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Canadians would stand up if they knew the truth

Author: 
By Barb Nahwegahbow Windspeaker Contributor TORONTO
Volume: 
30
Issue: 
12
Year: 
2013

Akwesasne Grand Chief Mike Mitchell was part of the plenary discussion on First Nations accountability at the Aboriginal Financial Officers Association Conference (AFOA) held in Toronto Feb. 12 to Feb. 14.

Joining him were Chief Tammy Cook Searson of the Lac La Ronge Band in Saskatchewan, Terry Goodtrack, president and CEO of AFOA, and former prime minister Paul Martin. About 800 delegates attended the plenary.

Mitchell said when he was elected in 1984, he found people in the community were behaving like “zombies”. They had lost their spirit. Indian Affairs, he said, “virtually ran our communities” and if you needed funding for anything, you had to apply. People from Ottawa would come out and file reports.

Shortly after his election, he was shocked when Indian Affairs informed him they were putting Akwesasne under third party management. There was a deficit but people in the community didn’t know about it.

The process of nation-building started then, Mitchell said. Council prepared a deficit retirement plan and took firm control of their administration and finance departments. They started keeping the community informed through annual reports that included not just how the money was spent, but also information such as how many children were graduating and how many teachers they hired.

A crucial move by the council was to separate politics and administration.

“Every chief that got elected was told to stay out of administration; stay out of finance,” Mitchell said. The other important thing they did was “to outlaw the word Band” recognizing it for the colonial term it is and changed their name to the Mohawk Council of Akwesasne.

“The accountability, I never was thinking about Indian Affairs,” Mitchell said. “The accountability I was thinking about was to our community.” All of these things combined have restored pride in their people, he said, because they’re informed and feel they have some say in their community.

As far as accountability to government, Mitchell said they prepare 72 different audit reports for various governments. When Mitchell asked the neighbouring city of Cornwall how many they prepare, he learned they prepare just one.  The community of Akwesasne straddles the Canadian-US border and is situated in two provinces –Ontario and Quebec. This brings many challenges, Mitchell said.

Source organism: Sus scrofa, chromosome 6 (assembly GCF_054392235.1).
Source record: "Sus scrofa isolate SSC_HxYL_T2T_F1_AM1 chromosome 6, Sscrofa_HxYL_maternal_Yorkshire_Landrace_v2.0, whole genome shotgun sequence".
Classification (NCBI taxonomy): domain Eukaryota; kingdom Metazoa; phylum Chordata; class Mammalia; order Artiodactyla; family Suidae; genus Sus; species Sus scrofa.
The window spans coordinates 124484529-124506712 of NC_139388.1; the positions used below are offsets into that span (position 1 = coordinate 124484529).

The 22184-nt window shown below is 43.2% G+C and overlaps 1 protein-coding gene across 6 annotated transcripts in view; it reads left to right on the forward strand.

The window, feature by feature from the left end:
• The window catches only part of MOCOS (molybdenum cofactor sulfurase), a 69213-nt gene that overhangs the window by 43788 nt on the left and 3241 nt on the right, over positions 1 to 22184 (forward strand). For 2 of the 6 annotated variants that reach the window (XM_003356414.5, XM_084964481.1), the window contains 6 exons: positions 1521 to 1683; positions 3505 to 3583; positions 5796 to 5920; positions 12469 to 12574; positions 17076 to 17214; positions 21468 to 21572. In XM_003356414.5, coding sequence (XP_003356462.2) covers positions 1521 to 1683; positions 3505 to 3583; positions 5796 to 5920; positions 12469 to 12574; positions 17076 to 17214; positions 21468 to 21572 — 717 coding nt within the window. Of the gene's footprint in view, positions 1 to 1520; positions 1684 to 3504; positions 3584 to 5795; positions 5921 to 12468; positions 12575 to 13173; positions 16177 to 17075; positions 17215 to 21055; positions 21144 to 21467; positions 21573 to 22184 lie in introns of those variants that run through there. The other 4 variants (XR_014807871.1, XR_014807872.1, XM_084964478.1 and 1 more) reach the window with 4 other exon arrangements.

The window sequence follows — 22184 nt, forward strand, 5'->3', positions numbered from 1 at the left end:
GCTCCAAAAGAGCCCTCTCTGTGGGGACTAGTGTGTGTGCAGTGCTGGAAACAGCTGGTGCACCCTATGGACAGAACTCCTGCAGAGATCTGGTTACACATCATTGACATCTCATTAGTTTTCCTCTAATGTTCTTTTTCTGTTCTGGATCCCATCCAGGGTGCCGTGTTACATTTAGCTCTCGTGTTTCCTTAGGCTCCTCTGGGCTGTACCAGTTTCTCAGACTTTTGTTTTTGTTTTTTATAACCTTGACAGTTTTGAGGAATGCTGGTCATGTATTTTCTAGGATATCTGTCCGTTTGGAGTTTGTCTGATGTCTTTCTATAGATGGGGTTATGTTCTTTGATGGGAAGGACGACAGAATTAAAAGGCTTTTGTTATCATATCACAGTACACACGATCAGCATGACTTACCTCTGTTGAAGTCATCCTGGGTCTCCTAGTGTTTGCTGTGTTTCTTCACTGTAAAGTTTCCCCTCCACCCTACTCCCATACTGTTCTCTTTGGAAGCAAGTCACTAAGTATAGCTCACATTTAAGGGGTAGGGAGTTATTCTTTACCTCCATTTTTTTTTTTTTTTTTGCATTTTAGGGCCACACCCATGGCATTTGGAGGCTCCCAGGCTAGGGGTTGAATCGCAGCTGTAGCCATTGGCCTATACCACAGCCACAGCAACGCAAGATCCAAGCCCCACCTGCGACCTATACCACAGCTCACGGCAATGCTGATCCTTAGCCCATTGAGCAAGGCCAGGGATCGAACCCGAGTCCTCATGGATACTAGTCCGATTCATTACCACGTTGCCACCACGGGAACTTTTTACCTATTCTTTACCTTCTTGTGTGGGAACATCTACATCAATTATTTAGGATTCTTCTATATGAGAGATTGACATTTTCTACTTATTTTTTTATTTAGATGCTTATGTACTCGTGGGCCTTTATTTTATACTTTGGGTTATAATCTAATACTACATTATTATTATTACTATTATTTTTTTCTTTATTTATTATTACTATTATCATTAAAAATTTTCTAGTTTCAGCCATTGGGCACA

The subject of persuading ordinary Canadians to join Aboriginal people as allies was introduced by former PM Paul Martin.

“Canadians are a fair people,” he said. “Canadians will not stand for unfairness or injustice. If they don’t have the facts… you can’t expect them to join in the battle.”  Martin said the reason the Idle No More movement has been so successful is because it has reached out to Canadians; told them this is as much Canadians’ battle as it is First Nations’.

Martin spoke about the government’s concerted effort to discredit First Nations in the eyes of Canadians “who are constantly being fed with a never-ending stream of negative innuendo about the quality of Aboriginal accountability,” Martin said.

“I can tell you that, overwhelmingly, that account-ability is done with as much integrity and character as it can possibly be.” He acknowledged that while there might occasionally be a First Nation not living up to its obligations, this is a small minority.
“What this government is trying to do,” he said “is to convince Canadians that the leadership of First Nations don’t care about accountability.”

To counteract the government’s strategy, Aboriginal people need to respond quickly when information is published that is skewed or simply not true, Martin said, and gave two examples.

During the media storm about Attawapiskat’s audit, Canadians were told that funding given to that community was equivalent to each resident receiving $11,000. Two weeks later, a report was released showing that per capita spending in Toronto was $24,000, over twice as much as Attawapiskat’s residents. A press release from First Nations would have helped Canadians put the issue into context.

The other example Martin cited was about education. The minister of Aboriginal Affairs made a statement that funding for education on-reserve is comparable to what provinces provide to schools off-reserve. A reply the next day from First Nations citing the amounts actually provided— for example, that Quebec First Nations get 50 per cent of what the province provides to other communities— would show the lie and help Canadians understand and “then this would be a very different debate,” Martin said. “We have to use every means at our disposal,” he continued, “and what that means is providing the explanations and the facts for the rest of Canadians to understand what they would never stand for.”

Chief Searson said that while she gets tired of educating people, she agreed with Martin about the importance of “learning our facts, our truth and speaking it out there” to advance our cause. The racism is so entrenched, she said, and people don’t realize how deep it runs. She sees this changing, however, with increased openness, awareness and understanding about Aboriginal issues.

“When Canadians know the truth, they become our greatest allies,” Martin said.

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